By Joshua Mews, Objective Computing.
Using a Product Recommendation Engine
Product recommendation systems utilise filtering systems to identify products to recommend. The type of filtering system that is used for a product recommendation engine depends on what is trying to be achieved. Whether you’re after quick wins, or a system that has a full ability to learn and develop from a huge data set, product recommendation engines can be used by many different businesses in many industries.
“A lot of times, people don’t know what they want until you show it to them” – Steve Jobs, former CEO of Apple Inc.
Since the increase in availability of data due to the Internet of Things (IoT), product recommendation engines (PREs) have become a very popular tool for businesses. Product recommendation engines, such as those developed by Amazon and Netflix, have had huge levels of success. Amazon have stated that roughly 35% of their revenue is developed by its recommendation engine, whilst Netflix estimate that up to 75% of viewer activity is driven by recommendation.
In a time where consumers are wanting more content personalisation than ever, product recommendation engines can provide this. Frequently accessing millions of point of data, PREs typically use one of two types of filtering system, collaborative or content-based.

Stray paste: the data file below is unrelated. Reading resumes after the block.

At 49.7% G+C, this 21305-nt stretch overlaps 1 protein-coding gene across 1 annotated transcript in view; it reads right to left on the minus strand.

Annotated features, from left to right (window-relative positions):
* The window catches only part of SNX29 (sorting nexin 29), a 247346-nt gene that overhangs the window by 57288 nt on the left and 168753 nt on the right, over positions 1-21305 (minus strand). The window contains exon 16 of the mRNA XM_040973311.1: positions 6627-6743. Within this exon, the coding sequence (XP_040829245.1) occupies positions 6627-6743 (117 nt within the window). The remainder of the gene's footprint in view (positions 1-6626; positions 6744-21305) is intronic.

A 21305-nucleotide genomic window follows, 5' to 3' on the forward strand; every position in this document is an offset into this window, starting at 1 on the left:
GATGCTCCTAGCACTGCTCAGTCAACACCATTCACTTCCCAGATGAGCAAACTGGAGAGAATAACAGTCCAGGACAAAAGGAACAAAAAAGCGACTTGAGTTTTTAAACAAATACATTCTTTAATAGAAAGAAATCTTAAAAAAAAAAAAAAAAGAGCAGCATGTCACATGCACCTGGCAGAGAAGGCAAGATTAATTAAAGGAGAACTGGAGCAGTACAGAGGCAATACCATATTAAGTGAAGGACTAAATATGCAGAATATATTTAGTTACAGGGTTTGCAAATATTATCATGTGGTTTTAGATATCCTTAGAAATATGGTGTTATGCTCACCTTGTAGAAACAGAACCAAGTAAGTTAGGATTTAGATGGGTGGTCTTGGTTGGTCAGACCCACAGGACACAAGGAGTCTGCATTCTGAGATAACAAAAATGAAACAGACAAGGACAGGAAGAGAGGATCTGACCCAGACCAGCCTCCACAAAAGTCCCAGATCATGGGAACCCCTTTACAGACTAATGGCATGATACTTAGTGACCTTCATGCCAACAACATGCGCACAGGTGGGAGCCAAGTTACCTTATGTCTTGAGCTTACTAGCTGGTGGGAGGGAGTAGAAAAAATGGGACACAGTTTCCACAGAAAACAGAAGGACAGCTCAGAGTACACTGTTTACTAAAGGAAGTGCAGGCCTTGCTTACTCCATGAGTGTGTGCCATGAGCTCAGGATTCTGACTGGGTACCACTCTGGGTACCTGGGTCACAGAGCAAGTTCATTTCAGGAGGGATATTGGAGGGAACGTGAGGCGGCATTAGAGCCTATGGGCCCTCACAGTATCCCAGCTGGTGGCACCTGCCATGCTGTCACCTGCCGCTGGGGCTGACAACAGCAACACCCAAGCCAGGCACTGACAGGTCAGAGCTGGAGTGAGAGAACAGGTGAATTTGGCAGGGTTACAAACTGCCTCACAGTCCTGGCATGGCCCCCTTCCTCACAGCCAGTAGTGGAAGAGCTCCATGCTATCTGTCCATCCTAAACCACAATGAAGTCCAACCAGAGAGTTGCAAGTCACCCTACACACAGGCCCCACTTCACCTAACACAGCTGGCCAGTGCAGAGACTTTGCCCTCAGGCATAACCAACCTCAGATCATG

Collaborative System Filtering
Collaborative systems use a filter that identifies search habits of similar users and recommends a product that it believes the user may be interested in; an example of this would be Amazon’s ‘customers who viewed this item also viewed this’ recommendation. The idea behind this sense of filtering being the belief that the best recommendations will come from those with similar interests to themselves.
A common method used for a collaborative filter is the K-Nearest Neighbours (K-NN) algorithm. The K-NN algorithm classifies items in accordance of their locality to their nearest neighbours within a multi-dimensional space. Normally, contributions of neighbours are weighted in accordance with their distance from the object. Once the algorithm is run, you would be able to identify the nearest neighbours, and in turn use this output data to fuel your product recommendation engine.
However, there can be drawbacks to collaborative filtering methods, most commonly the ‘cold start’ problem. The system may initially struggle to produce accurate predictions as new users will have little to no previous data, as collaborative filtering methods recommend based on user’s past searches. This is similar to when new products are added into a system; they will need a substantial number of ratings before they can be recommended to users with similar tastes.
Content Based Filtering
On the other hand, content based filtering methods do not suffer from this ‘cold start’ problem. These systems use a filter that identifies similar keywords that the user is currently using to identify products they may be most interested in. This is why there is no ‘cold start’ problem with this method, as the current search keywords can be used by an algorithm to recommend products.